Libyan conflict reaches new phase as fighting nears oil crescent
Diplomatic efforts to end the Libya conflict turned to preventing renewed violence near the coastal city of Sirte and the resource-rich region known as the oil crescent beyond.
On Wednesday, UN Secretary General Antonio Guterres told the Security Council that a demilitarised zone could be created to prevent clashes breaking out around Sirte when eastern and western factions and their international backers squared off.
“The conflict has entered a new phase with foreign interference reaching unprecedented levels, including in the delivery of sophisticated equipment and the number of mercenaries involved in the fighting,” Mr Guterres said.
Violence escalated in recent months after Turkey intervened to bolster the Government of National Accord in Tripoli.
Government forces are now on the outskirts of Sirte after gaining the upper hand over Field Marshal Khalifa Haftar’s Libyan National Army.
“GNA units, with significant external support, continued their advance eastward and are now 25 kilometres west of Sirte after two previous attempts to gain control of the city,” Mr Guterres said.
“However, we are very concerned about the alarming military build-up around the city and the high level of direct foreign interference in the conflict, in violation of the UN arms embargo.”
Central Jufra district and Sirte are gateways to the oil crescent and a series of ports and oil terminals to the east of the city.
Four of Libya’s six hydrocarbon export terminals are on the coast of the Gulf of Sirte and more than 50 per cent of the country’s crude oil exports leave through those centres.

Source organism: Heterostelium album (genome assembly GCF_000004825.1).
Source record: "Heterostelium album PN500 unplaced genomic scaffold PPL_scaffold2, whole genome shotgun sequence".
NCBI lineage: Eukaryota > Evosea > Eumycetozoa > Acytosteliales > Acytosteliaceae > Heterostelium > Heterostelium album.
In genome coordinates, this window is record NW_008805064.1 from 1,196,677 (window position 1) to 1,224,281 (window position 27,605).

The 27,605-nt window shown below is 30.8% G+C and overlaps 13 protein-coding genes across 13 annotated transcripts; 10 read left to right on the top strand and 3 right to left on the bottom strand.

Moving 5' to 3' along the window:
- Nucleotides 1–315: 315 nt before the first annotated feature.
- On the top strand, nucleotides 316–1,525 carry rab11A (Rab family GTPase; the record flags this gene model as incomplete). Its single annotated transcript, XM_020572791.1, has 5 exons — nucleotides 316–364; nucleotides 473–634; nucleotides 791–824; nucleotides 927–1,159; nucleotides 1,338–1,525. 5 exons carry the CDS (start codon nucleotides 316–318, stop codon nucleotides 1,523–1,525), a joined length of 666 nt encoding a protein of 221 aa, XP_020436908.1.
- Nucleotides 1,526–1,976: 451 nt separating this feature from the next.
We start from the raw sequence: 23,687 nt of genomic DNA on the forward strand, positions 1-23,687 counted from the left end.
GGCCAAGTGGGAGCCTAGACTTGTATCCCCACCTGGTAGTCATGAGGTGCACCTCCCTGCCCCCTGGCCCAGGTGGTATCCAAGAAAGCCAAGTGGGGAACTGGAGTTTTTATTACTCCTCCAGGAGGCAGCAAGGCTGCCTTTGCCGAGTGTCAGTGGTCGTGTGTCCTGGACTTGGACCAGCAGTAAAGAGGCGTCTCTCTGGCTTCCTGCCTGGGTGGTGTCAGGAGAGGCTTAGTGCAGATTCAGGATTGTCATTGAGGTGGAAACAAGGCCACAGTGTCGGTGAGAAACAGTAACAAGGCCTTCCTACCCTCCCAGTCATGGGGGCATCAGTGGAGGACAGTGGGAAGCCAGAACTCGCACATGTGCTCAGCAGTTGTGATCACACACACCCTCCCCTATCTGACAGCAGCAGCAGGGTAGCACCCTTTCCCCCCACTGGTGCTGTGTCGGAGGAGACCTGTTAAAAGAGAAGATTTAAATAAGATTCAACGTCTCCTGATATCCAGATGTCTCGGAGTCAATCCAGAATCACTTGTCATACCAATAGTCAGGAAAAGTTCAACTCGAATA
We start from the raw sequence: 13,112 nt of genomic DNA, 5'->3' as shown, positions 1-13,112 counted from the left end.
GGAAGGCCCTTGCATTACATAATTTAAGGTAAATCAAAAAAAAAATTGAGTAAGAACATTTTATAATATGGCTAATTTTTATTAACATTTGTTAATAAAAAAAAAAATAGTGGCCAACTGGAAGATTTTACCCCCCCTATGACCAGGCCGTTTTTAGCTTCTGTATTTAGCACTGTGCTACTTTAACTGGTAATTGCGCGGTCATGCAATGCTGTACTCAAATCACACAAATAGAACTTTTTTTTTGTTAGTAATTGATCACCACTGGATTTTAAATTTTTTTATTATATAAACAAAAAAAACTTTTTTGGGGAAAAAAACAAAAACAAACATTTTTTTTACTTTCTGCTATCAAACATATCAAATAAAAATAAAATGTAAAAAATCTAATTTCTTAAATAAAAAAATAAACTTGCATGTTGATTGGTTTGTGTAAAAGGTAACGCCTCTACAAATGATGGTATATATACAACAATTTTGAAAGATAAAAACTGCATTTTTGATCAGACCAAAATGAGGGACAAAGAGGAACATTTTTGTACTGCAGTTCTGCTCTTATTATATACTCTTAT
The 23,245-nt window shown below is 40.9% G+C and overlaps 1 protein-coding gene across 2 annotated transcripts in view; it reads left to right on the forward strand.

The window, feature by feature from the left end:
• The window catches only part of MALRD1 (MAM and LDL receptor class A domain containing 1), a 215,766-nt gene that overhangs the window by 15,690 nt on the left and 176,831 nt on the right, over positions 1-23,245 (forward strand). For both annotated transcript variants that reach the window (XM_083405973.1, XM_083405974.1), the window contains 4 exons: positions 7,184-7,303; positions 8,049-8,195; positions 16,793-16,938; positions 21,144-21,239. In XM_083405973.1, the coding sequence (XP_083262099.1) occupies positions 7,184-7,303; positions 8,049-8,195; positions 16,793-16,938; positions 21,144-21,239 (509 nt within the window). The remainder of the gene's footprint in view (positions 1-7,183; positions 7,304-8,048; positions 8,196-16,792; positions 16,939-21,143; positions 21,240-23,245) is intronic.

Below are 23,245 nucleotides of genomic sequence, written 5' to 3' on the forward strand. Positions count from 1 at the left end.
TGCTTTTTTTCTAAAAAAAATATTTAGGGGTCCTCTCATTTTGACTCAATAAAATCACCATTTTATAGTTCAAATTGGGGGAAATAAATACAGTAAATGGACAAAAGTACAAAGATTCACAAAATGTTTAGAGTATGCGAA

Restarting oil exports from Libya is a major part of UN efforts to achieve a peace deal in Libya.
On Wednesday, the country’s National Oil Corporation lifted measures on the Es Sider oil terminal, east of Sirte, paving the way for higher oil exports from the Opec member.
The move was welcomed by the UN, but Petroleum Facilities Guard forces in control of the port continued to block a tanker from entering Es Sider.
Dr Anwar Gargash, Minister of State for Foreign Affairs, called for a ceasefire in the country and for signatories to the Berlin Conference on Libya held in January to support its conclusions, which include backing a political solution to the conflict.
“Six months after the conference, the UAE regrets the deterioration of the security situation in country,” he said.
“This downward spiral can be attributed to the continuous foreign and regional interference in Libya’s internal affairs.”
In the months since the conference, the principal point of progress in Libya, a recommitment to the long-flouted arms embargo, lies in tatters.
The country is more awash with arms and foreign fighters than before, with Turkey recruiting about 10,000 Syrian mercenaries.
“The growing presence of mercenaries and foreign fighters exacerbates the conflict,” Dr Gargash said.